• Kelly Rhone

Transitional Living

OAKLAND, California - Why hello there! I see that you’re back once again and here to learn more! Well, this time though, what we will be talking about is “Transitional Living” rather than another type of housing.

Now you’re probably wondering what exactly is this transitional living that we will be discussing despite the previous talks about houses which also belong to the “Transitional Housing” category. If you’re thinking about sober houses and halfway houses, then indeed, those are the houses I referred to as part of the category.

Before we begin, let us differentiate the terms “housing” and “living” so as to avoid other confusions along the way.

  • Housing – According to Cambridge Dictionary, this is defined as buildings for people to live in or the act of providing accommodation when you look at the definition in Collins Dictionary.

  • Living – Meanwhile, this term can be defined as the way in which you live your life as stated in Cambridge Dictionary; the manner in which one conducts one’s life in Collins Dictionary.

Looking back, the previous topic was about the benefits Transitional Housing can bring to you, hence, let’s dig deeper as well into what Transitional Living really is and how it works! To start it off, let’s have a short run-through about the beginning of transitional living, shall we?

Stated in the article I stumbled upon was that the most earnest beginning of transitional living was in 1878, through the “holiness” teaching of William Booth and wife Catherine who began the Whitechapel Christian Mission in London’s East End to help feed and house the poor, and this mission was reorganized along military lines, earning the group the label “Salvation Army”.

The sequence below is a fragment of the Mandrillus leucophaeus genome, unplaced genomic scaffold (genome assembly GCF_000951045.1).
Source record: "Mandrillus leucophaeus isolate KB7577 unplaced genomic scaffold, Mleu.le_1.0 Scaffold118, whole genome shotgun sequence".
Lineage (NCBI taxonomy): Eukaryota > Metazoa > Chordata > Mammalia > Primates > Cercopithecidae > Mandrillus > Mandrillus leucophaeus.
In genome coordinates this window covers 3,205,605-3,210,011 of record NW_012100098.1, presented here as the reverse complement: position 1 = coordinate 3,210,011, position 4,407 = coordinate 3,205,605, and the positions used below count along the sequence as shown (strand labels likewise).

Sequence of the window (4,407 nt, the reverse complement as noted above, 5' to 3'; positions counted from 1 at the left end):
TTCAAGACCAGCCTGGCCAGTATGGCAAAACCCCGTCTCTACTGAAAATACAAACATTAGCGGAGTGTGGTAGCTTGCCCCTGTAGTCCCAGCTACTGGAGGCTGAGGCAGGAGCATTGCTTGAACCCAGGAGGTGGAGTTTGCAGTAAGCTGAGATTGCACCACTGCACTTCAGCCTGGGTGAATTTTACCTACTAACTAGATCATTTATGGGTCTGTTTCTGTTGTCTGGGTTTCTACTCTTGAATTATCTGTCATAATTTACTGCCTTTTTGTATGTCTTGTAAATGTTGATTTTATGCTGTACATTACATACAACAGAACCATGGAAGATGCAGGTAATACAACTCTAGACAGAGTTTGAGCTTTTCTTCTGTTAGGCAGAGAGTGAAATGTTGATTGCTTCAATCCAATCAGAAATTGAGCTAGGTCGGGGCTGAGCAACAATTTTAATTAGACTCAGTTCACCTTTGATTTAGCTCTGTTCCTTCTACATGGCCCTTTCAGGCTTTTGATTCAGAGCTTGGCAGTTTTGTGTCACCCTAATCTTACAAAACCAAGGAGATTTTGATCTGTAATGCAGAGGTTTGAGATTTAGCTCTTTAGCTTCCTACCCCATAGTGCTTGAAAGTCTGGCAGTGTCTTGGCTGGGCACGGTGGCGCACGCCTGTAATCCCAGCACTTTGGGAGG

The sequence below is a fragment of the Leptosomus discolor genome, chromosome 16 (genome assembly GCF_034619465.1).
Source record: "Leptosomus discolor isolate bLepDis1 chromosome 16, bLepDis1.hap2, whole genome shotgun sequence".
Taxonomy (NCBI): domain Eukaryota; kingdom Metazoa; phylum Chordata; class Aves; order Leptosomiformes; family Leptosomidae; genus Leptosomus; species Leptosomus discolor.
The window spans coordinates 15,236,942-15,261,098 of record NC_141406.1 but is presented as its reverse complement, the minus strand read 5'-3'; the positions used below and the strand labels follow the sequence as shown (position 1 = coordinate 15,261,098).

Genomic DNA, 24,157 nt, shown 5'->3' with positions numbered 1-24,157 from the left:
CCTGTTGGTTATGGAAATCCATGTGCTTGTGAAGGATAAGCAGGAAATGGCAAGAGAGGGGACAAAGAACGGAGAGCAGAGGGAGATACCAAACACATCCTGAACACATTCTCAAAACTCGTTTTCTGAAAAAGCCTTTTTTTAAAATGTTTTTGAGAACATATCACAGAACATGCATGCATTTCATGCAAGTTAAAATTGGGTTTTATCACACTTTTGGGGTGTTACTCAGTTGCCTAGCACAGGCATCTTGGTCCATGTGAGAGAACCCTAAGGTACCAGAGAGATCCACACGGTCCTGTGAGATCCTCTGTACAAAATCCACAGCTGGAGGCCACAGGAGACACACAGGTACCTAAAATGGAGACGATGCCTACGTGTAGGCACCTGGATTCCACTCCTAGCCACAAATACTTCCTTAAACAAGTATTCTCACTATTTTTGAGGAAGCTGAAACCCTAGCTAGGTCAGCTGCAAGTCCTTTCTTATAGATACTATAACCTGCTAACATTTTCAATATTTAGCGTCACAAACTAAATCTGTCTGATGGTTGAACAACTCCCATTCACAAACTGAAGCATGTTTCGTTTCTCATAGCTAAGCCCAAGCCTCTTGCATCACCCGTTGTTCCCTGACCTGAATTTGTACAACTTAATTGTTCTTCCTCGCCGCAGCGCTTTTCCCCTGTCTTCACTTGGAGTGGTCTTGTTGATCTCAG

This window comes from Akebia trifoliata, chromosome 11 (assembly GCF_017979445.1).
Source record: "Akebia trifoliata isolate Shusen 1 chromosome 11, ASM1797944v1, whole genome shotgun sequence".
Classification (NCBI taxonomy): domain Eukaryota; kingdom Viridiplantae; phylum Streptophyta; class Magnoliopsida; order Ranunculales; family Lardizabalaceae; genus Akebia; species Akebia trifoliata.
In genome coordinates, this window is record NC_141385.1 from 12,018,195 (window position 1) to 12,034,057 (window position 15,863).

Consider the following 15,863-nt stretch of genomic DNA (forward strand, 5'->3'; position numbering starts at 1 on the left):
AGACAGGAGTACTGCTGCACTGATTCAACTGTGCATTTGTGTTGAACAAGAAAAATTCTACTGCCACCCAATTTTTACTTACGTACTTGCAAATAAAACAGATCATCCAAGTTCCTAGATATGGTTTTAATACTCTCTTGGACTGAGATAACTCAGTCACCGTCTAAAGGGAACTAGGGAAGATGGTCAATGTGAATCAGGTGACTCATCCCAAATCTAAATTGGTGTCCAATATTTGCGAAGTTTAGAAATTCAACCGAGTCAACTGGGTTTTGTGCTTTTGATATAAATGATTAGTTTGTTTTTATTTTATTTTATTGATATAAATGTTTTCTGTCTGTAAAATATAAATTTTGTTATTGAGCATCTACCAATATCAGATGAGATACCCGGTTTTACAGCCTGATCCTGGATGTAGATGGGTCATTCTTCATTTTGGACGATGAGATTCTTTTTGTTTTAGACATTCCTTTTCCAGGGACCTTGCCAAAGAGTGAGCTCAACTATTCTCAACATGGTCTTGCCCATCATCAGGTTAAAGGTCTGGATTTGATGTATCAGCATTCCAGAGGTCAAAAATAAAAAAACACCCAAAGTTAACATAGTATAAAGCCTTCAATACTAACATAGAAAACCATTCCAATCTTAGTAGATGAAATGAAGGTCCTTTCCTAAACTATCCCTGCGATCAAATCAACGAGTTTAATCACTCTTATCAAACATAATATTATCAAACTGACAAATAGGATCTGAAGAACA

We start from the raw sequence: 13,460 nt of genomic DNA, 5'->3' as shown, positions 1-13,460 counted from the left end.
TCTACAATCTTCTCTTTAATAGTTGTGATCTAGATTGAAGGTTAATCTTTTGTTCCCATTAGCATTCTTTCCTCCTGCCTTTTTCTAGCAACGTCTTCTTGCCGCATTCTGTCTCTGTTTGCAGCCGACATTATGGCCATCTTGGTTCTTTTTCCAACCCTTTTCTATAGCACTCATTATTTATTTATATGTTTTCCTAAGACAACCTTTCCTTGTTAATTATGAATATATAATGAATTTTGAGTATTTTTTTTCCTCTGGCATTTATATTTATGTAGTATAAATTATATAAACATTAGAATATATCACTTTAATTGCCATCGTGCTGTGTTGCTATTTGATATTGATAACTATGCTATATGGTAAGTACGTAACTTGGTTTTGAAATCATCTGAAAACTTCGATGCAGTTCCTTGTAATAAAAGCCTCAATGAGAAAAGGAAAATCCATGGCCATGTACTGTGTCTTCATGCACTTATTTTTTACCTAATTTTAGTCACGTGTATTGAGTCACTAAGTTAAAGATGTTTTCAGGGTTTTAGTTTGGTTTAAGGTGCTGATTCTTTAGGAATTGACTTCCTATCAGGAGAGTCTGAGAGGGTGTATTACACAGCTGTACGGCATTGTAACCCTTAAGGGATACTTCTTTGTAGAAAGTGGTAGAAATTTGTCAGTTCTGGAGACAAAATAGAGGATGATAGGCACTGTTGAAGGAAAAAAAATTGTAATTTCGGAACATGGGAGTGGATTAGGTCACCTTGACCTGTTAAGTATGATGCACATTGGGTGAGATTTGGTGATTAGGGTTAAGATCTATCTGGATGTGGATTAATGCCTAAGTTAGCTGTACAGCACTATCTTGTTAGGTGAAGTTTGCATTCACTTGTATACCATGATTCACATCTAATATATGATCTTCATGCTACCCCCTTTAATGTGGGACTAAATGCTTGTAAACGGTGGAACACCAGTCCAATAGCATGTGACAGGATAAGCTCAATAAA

Meanwhile, it was during great depression in United States, in 1929, when the concept of half-way houses was born, and it was in these times that opiates from the Far East and Asiatic countries society in general began to resent the presence of these “drunks” when an enormous increased in alcohol intake took place.

Now have you ever wondered how the foundation of transitional living was formed? Let me introduce to you the organization that set it all off!

To make the story short, it all started with a man who had drinking problems named Bill Wilson, who became associated with the Oxford Group and Dr. Bob Smith who was amongst the group as well. Together, they formed the organization, “Alcoholics Anonymous”, with its concepts focused on the Spiritual matters and scripture with basic program design from the Oxford Group, in which the program was designed to aid one into “admitting” and “acting” to their drinking problem. While Bill W. would bring “drunks” to his home to help them sober up, Dr. Bob utilized a strong spiritual approach through hospital admissions. Eventually, the “12 step program” of the A.A. was, and is, the standard for not only Alcohol recovery groups, but also medical and mental health fields as well as today’s addiction programs as the said program began to gain acceptance.

Now that we’ve covered that, let’s move on to what transitional living may be defined as!